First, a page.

Tip #3: Proper Personal Protective Equipment
Using personal protective equipment (PPE) is required on most job sites. In heavy industries like manufacturing and construction, the minimum requirements often include safety glasses, high-visibility vests, hard hats, and steel toe boots. In response to the COVID-19 pandemic, face coverings have also been added to this list. Additional PPE may be required depending on the work activity. Some examples of this PPE are welding helmets, fall protection harnesses and earplugs. Ensuring your employees have the proper training on PPE and have access to the appropriate equipment will protect them from hazards and keep them safe.
Tip #4: Train Your Staff
Safety procedures and PPE are much more effective when the staff has been trained properly. No amount of knowledge is too much when dealing with safety, and companies must also make sure their safety knowledge is up to date. Safety training is key for new personnel, but also when an employee is given a new responsibility or promoted. This also applies when the staff must get familiarized with a new procedure or technology, which may bring additional risks.
Tip #5: Create a Culture of Safety
Ideally, worksite safety should become part of the company culture. Once this is achieved, the staff will approach all tasks and projects with a safety-first mindset, even without specific instructions. In high-risk industries, a solid track record of workplace safety can also give companies a competitive advantage. A culture of safety requires ongoing training and having the necessary resources for prevention at all times.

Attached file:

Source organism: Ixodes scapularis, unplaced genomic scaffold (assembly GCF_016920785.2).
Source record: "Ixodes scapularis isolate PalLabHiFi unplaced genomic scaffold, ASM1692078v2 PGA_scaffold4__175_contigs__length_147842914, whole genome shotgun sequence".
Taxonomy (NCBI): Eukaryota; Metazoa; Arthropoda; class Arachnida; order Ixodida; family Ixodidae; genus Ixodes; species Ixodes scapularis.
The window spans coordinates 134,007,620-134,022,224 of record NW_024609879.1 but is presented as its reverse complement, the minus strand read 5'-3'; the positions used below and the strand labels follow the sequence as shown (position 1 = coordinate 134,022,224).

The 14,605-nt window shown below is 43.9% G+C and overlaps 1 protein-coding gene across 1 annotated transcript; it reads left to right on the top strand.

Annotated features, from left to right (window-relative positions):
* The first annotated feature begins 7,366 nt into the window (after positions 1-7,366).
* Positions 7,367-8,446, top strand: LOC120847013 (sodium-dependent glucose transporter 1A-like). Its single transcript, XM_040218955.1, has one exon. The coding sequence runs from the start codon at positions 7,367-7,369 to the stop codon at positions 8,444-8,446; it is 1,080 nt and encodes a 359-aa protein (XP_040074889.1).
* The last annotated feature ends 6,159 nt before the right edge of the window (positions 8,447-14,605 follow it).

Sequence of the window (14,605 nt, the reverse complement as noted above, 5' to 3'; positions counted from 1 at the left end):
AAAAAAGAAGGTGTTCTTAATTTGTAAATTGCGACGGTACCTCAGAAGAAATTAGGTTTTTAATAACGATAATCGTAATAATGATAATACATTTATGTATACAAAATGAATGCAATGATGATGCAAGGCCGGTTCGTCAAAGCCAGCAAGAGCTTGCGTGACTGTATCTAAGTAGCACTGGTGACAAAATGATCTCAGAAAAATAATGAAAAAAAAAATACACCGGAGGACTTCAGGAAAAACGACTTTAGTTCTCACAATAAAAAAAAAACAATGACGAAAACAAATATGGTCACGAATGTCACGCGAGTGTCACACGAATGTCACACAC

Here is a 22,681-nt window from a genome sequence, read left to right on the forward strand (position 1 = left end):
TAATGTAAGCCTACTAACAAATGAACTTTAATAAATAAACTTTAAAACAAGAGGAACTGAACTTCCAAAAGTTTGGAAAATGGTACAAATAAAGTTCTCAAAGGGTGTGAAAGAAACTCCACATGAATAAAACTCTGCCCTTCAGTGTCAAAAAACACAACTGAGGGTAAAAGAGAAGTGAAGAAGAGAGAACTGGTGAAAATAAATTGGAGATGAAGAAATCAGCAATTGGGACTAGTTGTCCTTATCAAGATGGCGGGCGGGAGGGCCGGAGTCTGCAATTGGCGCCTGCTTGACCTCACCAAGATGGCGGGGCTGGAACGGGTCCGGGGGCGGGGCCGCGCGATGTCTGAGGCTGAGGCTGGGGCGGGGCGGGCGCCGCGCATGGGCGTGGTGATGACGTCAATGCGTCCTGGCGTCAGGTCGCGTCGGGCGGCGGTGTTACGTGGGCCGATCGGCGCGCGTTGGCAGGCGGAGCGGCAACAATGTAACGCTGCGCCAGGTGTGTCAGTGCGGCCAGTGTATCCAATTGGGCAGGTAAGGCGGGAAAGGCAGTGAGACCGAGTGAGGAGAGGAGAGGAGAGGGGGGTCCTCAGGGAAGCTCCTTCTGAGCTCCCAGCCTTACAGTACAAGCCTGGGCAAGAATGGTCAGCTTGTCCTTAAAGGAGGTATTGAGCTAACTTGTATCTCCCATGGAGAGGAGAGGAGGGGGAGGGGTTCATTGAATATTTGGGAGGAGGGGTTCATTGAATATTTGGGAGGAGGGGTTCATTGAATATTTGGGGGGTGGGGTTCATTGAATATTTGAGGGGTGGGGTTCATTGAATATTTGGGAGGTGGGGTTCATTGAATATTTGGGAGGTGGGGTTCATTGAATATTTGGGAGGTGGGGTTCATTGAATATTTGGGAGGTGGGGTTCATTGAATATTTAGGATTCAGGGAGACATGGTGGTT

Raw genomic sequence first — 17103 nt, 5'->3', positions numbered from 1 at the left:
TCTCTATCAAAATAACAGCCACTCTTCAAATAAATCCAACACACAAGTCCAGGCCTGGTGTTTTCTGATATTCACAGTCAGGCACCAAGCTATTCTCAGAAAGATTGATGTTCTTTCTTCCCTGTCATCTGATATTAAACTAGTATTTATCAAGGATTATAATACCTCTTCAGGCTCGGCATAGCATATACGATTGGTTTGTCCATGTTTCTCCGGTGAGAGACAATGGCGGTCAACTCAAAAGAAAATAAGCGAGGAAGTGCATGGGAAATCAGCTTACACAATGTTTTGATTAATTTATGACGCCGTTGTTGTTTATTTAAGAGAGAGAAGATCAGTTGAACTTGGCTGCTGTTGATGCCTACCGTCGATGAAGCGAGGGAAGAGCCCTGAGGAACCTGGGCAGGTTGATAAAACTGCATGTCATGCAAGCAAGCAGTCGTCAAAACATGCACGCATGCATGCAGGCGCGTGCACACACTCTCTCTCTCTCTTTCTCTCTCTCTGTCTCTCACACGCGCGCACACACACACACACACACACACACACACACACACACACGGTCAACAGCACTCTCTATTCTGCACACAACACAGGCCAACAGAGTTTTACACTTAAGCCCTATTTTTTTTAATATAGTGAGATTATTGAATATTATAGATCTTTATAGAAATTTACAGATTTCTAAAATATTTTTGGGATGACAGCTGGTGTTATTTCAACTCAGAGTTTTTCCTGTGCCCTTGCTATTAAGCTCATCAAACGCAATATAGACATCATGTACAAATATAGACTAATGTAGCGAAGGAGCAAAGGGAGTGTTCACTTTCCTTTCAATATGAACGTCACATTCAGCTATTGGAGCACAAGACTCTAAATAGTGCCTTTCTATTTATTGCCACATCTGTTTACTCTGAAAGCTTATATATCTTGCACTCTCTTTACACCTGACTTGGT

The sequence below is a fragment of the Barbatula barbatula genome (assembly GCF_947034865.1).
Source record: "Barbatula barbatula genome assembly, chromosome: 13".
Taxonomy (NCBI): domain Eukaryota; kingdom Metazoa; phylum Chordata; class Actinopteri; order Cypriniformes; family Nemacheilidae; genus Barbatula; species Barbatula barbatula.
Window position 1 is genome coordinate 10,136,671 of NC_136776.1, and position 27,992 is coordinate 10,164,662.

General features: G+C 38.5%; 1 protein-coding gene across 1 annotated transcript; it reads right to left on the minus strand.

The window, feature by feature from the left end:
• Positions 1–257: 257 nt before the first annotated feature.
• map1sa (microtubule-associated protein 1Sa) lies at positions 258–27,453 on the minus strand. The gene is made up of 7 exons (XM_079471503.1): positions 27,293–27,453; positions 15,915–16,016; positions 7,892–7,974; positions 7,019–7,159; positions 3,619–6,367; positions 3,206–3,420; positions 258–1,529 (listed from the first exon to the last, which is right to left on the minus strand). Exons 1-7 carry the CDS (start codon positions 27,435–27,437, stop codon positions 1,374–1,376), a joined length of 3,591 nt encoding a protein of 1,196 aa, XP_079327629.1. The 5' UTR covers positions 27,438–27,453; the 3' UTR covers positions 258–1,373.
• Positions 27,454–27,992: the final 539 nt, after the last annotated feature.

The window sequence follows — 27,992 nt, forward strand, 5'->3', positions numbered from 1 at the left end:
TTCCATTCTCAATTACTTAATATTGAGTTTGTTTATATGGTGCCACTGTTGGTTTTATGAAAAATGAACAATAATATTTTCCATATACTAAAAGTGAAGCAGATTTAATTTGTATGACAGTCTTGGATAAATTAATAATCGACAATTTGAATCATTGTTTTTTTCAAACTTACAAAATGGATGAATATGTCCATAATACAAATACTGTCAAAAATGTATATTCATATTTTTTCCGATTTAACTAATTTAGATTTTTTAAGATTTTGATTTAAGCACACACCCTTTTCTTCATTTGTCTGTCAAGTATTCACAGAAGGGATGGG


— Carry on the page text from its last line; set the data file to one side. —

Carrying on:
Tip #6: Keep Everyone Accountable
Since anyone in a company can cause an accident, all employees should be accountable for worksite safety. Involving only the management staff is a mistake since they don’t interact with risks as frequently as technical personnel. Safety management is simplified when everyone is involved, and this includes data collection for audits and inspections. When the entire company is involved in worksite safety, everyone becomes a potential safety auditor. This means any employee can verify if people are following safety protocols.
Worksite safety should be a priority for companies, since protecting employees is a part of business ethics. Several studies have concluded that safety investments have a much lower cost than the accidents they prevent. From a business perspective, safety can be considered a lucrative investment. Companies should provide enough materials and adequate training to make workplaces as safe as possible. At the same time, safety should be promoted with daily meetings and by involving the entire company. Worksite safety is an ongoing responsibility, and it should not be viewed as only a checklist with requirements. These tips should be used to help create a safe and efficient work site for your employees and team members.